Glamour is addictive. More and more we want more glamour, and in fact we get more glamour. The urban portrait of the 21st century reveals cities ignored for the sake of the prolific production of architectural artifacts. The mountains of Styrofoam models grow at the same speed that the stack of pages of architectural publications. The servers are full of speculative figurations; we show videos of our projects in development, of our buildings in construction. We are the architectural voyeur, the glamorous exhibitionists. The architectural “process” has enhanced the spectacle by letting it all be exposed.

We have become unable to do anything if it doesn’t become a spectacle. We want every image of every attempt, however futile or sterile, to become a tool for propaganda. We get satisfied not by how much substance we have built, but by how many publications we have been featured in; by how much prizes we have won. The potential of Glamour has been a miscarriage; a tool undermined. Used by the modernists to gain credibility for their ambitious vision of a brave new world, Glamour never really reached its climax. Instead, we have eroded all its potential; stopped its initial momentum. Glamour has been banalized. It has passed from a spontaneous opportunity to address an issue to an opportunistic overload of paraphernalia. Never before have we been so infatuated by the strass et paillettes of the glamorous world of Architecture with a capital A.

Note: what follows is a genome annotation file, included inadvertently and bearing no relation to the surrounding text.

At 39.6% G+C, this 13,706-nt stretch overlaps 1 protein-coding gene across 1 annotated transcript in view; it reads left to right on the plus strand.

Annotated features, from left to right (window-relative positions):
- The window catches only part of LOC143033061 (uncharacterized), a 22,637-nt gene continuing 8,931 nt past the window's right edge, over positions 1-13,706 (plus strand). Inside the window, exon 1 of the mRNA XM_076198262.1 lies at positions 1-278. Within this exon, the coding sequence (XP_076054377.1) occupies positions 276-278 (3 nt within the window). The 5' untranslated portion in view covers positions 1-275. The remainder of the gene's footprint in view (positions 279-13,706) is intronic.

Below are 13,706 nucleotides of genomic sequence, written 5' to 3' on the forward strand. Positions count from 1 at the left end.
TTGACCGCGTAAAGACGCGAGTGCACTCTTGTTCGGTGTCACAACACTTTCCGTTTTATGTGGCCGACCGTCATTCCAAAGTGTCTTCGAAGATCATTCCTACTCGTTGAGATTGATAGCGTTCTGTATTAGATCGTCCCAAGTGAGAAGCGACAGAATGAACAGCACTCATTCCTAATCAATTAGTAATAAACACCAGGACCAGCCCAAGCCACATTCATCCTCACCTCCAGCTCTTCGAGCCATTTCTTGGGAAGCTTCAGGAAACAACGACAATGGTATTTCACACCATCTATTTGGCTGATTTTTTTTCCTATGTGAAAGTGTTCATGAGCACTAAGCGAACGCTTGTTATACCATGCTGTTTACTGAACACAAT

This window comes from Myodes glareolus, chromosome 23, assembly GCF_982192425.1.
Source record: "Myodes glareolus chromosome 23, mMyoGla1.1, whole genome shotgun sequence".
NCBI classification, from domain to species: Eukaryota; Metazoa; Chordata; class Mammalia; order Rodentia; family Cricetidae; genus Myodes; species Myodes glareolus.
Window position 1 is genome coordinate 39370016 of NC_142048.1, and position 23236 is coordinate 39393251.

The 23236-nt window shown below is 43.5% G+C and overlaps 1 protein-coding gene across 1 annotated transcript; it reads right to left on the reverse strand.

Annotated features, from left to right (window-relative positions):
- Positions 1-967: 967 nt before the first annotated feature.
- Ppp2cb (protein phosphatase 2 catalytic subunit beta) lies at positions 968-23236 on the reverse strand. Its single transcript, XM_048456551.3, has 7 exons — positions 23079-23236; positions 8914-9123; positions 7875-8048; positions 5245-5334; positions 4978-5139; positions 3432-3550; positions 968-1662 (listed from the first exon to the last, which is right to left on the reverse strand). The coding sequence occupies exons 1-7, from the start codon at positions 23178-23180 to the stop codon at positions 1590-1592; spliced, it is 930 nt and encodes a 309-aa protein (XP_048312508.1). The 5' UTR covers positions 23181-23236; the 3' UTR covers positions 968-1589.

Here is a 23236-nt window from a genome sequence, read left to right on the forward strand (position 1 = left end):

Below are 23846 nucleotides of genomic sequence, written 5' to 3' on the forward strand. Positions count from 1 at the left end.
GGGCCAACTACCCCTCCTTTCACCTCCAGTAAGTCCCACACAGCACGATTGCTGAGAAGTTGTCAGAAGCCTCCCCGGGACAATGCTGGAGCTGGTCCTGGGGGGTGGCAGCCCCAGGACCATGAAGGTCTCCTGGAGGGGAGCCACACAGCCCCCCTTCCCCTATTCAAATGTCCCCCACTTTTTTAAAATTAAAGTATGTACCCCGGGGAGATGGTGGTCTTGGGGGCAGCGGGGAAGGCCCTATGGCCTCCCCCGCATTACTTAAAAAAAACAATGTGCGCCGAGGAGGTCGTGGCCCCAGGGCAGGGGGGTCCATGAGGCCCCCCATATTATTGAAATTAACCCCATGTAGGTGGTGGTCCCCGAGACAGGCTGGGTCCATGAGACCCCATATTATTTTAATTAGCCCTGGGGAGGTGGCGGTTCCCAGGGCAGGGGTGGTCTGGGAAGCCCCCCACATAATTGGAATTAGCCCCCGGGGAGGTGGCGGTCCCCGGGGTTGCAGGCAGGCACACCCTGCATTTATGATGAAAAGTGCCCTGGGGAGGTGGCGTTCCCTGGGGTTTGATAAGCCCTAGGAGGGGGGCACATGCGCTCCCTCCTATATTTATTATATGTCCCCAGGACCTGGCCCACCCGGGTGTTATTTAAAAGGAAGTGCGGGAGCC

Luis Fernandez-Galiano asked in a soul tearing note what happens when we lose faith in architecture? What happens when the glamour issue is over and we are left standing “empty-handed” and “empty-minded” in front of a vanishing audience? Are we then to assume responsibility for what has been intentionally irresponsible? Or are we to surrender to a Mephistophelean seduction and find more ways to polish the mirrors of our narcissistic profession?

The reality check is imminent; the dream is over. We have all been shouting insipid slogans hoping they will turn into a manifesto; a contemporary urban gospel. The recent economic crisis just showed that the bubble of the architectural crisis bursted long time ago; long before Wall Street. We have been constructing ideological edifications on artificial foundations. The only coherent statements have come when we claim that we don’t make statements anymore.